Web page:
1500-1799 | Battlefield butchery | Burning towns and cities | Burning villages | Civilians slaughtered | Crimes against women | Rape | Scotland



Sketch of Edinburgh 1544 – Henry F. Kerr, Wikimedia.

10 April 1544

The popular Ladybird History of the Kings and Queens of England acclaims Henry VIII ‘as the right kind of king needed by England at the beginning of the Sixteenth Century.’ The country had benefited from the fact that he was ‘clever and determined that England should be powerful and prosperous,’ though it notes that he could also be ‘strong and ruthless.’1 The book, aimed primarily at schoolchildren, does not mention that on 10 April 1544, Henry VIII instructed his brother-in-law Edward Seymour, the Earl of Hertford, to lead a punitive expeditionary force against Scotland. References to the military operation are also left out of most British histories of the period.

Henry’s written orders detailed that Seymour should ‘put all to fire and sword, burn Edinburgh town,’ urging him that it should be ‘so razed and defaced when you have sacked and gotten what ye can of it, as there may remain forever a perpetual memory of the vengeance of God lightened upon (them) for their falsehood and disloyalty.’ He was also to destroy ‘as many towns and villages about Edinburgh as ye may conveniently, sack Leith and burn and subvert it and all the rest, putting man, woman and child to fire and sword, without exception, where any resistance shall be made against you.’2

The intolerable provocation was the Scottish parliament’s decision in December 1543 to vote against the Treaty of Greenwich, signed two months earlier, by which Henry’s son was to marry the infant Mary Queen of Scots.3 Like other English monarchs and governments, Henry’s plan was to annex Scotland or at least to assert England’s hegemony, even if it meant forcing the Scots to pay a terrible price for their insolent spirit of independence.

In May, Seymour’s invasion fleet, carrying 10,000 heavily armed soldiers, sailed up the Forth, burning St. Mynettes on the northern shore before crossing to the southern side and burning Leith, including St. Ninian’s chapel, on 4 May. Leith’s capture enabled the English to bring in their ships and unload their siege artillery and the following day they fought their way into Edinburgh. Seymour encouraged his soldiers to rape the women, while reminding them that they must put all to the sword. He also ordered the burning and destruction of every building in the city, including Holyrood Abbey and the palace.4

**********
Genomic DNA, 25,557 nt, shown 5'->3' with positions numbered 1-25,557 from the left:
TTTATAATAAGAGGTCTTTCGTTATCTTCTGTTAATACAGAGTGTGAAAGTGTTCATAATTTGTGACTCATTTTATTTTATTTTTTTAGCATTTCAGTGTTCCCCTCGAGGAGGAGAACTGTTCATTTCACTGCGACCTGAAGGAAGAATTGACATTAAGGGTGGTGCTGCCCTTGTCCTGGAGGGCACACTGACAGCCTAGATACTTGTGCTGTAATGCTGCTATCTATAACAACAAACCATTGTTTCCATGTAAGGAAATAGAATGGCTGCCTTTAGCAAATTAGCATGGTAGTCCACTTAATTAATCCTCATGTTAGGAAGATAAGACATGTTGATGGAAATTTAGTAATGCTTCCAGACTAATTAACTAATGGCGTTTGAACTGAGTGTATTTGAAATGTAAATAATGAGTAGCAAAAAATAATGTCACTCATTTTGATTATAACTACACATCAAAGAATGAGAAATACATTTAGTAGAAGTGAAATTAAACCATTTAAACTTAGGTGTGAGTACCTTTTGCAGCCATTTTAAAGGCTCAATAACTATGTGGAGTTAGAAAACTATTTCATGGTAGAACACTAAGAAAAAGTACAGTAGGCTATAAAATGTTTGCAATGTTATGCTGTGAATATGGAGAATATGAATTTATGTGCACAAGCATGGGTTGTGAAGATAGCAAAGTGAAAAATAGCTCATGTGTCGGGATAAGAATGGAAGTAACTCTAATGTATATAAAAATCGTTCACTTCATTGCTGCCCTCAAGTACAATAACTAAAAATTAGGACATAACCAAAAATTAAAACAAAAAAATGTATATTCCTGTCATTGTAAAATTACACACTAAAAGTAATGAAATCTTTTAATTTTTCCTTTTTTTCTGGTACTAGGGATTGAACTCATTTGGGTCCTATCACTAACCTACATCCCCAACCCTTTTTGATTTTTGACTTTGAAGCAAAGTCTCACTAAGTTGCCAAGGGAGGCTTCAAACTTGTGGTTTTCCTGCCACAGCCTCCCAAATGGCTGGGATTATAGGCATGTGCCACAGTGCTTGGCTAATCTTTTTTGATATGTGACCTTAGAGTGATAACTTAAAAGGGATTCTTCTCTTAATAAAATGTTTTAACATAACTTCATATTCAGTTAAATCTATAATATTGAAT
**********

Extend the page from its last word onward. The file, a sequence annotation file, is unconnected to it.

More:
Some of the city’s defenders managed to escape to the castle and were able to harass the rampaging soldiers with cannon fire. Although they forced the English troops to retreat that evening, they returned the next day and over the next two weeks continued their burn-all, kill-all, loot-all mission. In the words of Walter Lynne, a London printer, ‘burnying and destroyeng the country about, sparying nether castel, towne, pyle nor village,’ until almost exhausted by the business of slaughter and plunder, the majority of the English army retreated overland, still torching towns and villages, while the remaining troops loaded the ships at Leith with loot before sailing south.5

Hans Holbein – Henry VIII c. 1537 (via Wikimedia) and Edward Seymour. Earl of Hertford (via Ann Longmore-Etheridge and Flickr.)


  1. The 1968 edition cited in David Crowther, ‘Some Opinions About Henry VIII,’ The History of England, accessed online at url https://thehistoryofengland.co.uk/resource/some-opinions-about-henry-viii/
  2. Jenny Wormald, Mary Queen of Scots: Pride, Passion and a Kingdom Lost, Tauris Parke Paperbacks, London, 2001, p. 58.
  3. Chris McCall, ‘The Story of England’s “Rough Wooing of Scotland,”‘ The Scotsman, 7 April 2016 accessed online at url https://www.scotsman.com/lifestyle-2-15039/the-story-of-england-s-rough-wooing-of-scotland-1-4093982
  4. Neil Oliver, A History of Scotland, Phoenix, London, 2010, p. 209.
  5. John Carion, Three Books of Cronicles, London, 1550, p.cliii.

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